LOUISVILLE, Ky. — Baristas at Heine Brothers' Coffee are getting backpay after the Department of Labor found the Louisville-based company was violating a labor and wage law.
The coffee shop's union wrote on Twitter that its Organizing Committee "would have liked to see the company confront their mistakes without being forced by federal agencies to respect the law."
The local chapter of the National Conference of Fireman and Oilers, a division of the Service Employees International Union, sent a letter to the U.S. Department of Labor on May 19, asking it to look at Heine Bros' tip pooling system.
The department found that store managers were partaking in tip pooling when they should not have been, and worked with the company to give baristas tips they were owed.
"None of us are really mad at our managers. It's just how it was, and it should have been done differently," Aaron Bone said, an employee at the Northfield location and also a union organizer.
Bone says his tip payment was $882 and has noticed other employees got allocations based on several factors, but mainly how many hours they worked.
Bone believes many other restaurants will realize, or be told, they have been doing the same thing.
“I think we’re going to see a lot of restaurants and a lot of places suddenly change how they do tipping, just because they might not have known they were in violation. But it’s definitely something that you should try to keep an eye on," he said.
Heine Brothers' co-founder and president Mike Mays says the company has always worked this way, allowing managers to get tips when they work on the espresso bar, but not when they do "admin" shifts.
"In July 2022, the Department of Labor notified Heine Bros that wage and hour laws were changed in 2020 and that a store manager with hiring and firing authority could no longer receive tips. Heine Bros followed the direction of the Department of Labor and has paid the agreed upon amounts under the classifications designated by the DOL for each payment for the covered periods," Mays wrote in a statement to WHAS11.
"These amounts were paid by Heine Bros and store managers were not required to return the tips that they earned for the espresso bar shifts that they worked," Mays said.
Heine Brothers' baristas start at $10 per hour but the company guarantees an additional $4 an hour on tips.
If an employee only ended up making $13 per hour with tips, the company would step in and fill the additional $1 per hour, according to an SEIU spokesperson.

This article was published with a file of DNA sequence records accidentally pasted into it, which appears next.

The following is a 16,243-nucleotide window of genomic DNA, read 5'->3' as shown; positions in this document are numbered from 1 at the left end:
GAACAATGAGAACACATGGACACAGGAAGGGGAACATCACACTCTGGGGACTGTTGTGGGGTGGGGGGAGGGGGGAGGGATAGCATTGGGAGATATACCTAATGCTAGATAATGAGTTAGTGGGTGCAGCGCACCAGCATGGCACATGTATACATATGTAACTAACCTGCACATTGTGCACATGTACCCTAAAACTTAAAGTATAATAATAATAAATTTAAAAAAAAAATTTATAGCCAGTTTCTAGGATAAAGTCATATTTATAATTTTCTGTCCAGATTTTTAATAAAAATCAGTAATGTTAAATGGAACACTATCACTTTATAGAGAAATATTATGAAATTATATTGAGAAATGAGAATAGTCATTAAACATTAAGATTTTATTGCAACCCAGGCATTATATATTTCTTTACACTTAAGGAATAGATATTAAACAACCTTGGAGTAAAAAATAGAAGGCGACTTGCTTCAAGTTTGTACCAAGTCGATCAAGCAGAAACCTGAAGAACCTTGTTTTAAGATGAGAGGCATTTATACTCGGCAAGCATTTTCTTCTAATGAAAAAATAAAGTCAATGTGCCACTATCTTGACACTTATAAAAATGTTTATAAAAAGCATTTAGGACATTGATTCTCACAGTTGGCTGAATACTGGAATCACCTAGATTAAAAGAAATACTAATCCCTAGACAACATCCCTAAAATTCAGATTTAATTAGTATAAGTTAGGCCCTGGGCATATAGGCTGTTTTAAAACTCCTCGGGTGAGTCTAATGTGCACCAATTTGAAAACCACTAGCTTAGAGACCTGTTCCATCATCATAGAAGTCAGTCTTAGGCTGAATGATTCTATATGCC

A spokesperson for the coffee chain said, "No employee makes less than $14 an hour and most make more."
Bone says probably the union's highest priority right now is getting higher wages, with more guaranteed outside of tips.
"If it was just something more stable, I feel like you would have more respect for yourself," Bone said. "I think everyone in the entire city would feel better about what's going on because they don't feel intertwined in this 'guilt project.'"
Heine Brothers' has 17 locations in Kentucky and Indiana, and roughly 200 baristas. Assistant managers are able to join the union but managers are not.
In September, Heine Brothers' baristas voted to unionize. It was the largest group to vote on unionizing in Louisville in almost a decade, according to the workers' union.
Read the company's full statement:
Since our founding in 1994, Heine Bros store managers have worked both espresso bar shifts for which they received tips, and admin shifts (not on the espresso bar) where they did not receive tips. On the espresso bar shifts, they worked with their fellow barista teammates in a role where another barista would have been scheduled if the store manager was not working it.
In July 2022, the Department of Labor notified Heine Bros that wage and hour laws were changed in 2020 and that a store manager with hiring and firing authority could no longer receive tips. Heine Bros followed the direction of the Department of Labor and has paid the agreed upon amounts under the classifications designated by the DOL for each payment for the covered periods. These amounts were paid by Heine Bros and store managers were not required to return the tips that they earned for the espresso bar shifts that they worked.
Our understanding is that this could affect other retailers that have tipped employees. However, we want to be clear that Heine Bros store managers never took tips that would have otherwise gone to the baristas with whom they were working the espresso bar shift. If the store manager was not working that espresso bar shift, another barista would have been part of the team working the shift.